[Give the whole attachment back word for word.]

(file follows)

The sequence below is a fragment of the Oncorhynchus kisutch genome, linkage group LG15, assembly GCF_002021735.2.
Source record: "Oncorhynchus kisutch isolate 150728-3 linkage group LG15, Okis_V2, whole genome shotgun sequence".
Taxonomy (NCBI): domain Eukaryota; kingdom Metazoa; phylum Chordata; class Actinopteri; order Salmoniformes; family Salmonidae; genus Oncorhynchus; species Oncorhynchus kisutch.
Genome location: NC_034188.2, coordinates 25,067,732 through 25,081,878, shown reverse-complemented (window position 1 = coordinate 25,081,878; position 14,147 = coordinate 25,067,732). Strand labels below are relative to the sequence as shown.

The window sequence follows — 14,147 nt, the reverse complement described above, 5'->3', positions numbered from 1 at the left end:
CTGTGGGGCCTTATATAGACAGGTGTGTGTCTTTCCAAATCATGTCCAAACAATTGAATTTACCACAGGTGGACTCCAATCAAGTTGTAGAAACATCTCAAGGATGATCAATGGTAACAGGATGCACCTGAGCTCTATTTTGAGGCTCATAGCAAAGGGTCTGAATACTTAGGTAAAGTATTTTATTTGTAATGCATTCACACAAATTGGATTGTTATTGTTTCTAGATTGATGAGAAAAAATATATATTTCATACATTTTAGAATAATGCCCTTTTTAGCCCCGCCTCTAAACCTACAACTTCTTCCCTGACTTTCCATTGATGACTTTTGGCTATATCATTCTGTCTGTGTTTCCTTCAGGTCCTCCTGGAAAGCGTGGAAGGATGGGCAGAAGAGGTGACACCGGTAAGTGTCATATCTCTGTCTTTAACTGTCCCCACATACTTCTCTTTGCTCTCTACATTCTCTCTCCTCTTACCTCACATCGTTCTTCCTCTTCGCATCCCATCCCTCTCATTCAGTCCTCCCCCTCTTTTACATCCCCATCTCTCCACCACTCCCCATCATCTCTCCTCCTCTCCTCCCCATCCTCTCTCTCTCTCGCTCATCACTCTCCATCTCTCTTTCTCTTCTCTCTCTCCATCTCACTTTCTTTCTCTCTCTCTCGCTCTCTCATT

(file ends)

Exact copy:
The sequence below is a fragment of the Oncorhynchus kisutch genome, linkage group LG15, assembly GCF_002021735.2.
Source record: "Oncorhynchus kisutch isolate 150728-3 linkage group LG15, Okis_V2, whole genome shotgun sequence".
Taxonomy (NCBI): domain Eukaryota; kingdom Metazoa; phylum Chordata; class Actinopteri; order Salmoniformes; family Salmonidae; genus Oncorhynchus; species Oncorhynchus kisutch.
Genome location: NC_034188.2, coordinates 25,067,732 through 25,081,878, shown reverse-complemented (window position 1 = coordinate 25,081,878; position 14,147 = coordinate 25,067,732). Strand labels below are relative to the sequence as shown.

The window sequence follows — 14,147 nt, the reverse complement described above, 5'->3', positions numbered from 1 at the left end:
CTGTGGGGCCTTATATAGACAGGTGTGTGTCTTTCCAAATCATGTCCAAACAATTGAATTTACCACAGGTGGACTCCAATCAAGTTGTAGAAACATCTCAAGGATGATCAATGGTAACAGGATGCACCTGAGCTCTATTTTGAGGCTCATAGCAAAGGGTCTGAATACTTAGGTAAAGTATTTTATTTGTAATGCATTCACACAAATTGGATTGTTATTGTTTCTAGATTGATGAGAAAAAATATATATTTCATACATTTTAGAATAATGCCCTTTTTAGCCCCGCCTCTAAACCTACAACTTCTTCCCTGACTTTCCATTGATGACTTTTGGCTATATCATTCTGTCTGTGTTTCCTTCAGGTCCTCCTGGAAAGCGTGGAAGGATGGGCAGAAGAGGTGACACCGGTAAGTGTCATATCTCTGTCTTTAACTGTCCCCACATACTTCTCTTTGCTCTCTACATTCTCTCTCCTCTTACCTCACATCGTTCTTCCTCTTCGCATCCCATCCCTCTCATTCAGTCCTCCCCCTCTTTTACATCCCCATCTCTCCACCACTCCCCATCATCTCTCCTCCTCTCCTCCCCATCCTCTCTCTCTCTCGCTCATCACTCTCCATCTCTCTTTCTCTTCTCTCTCTCCATCTCACTTTCTTTCTCTCTCTCTCGCTCTCTCATT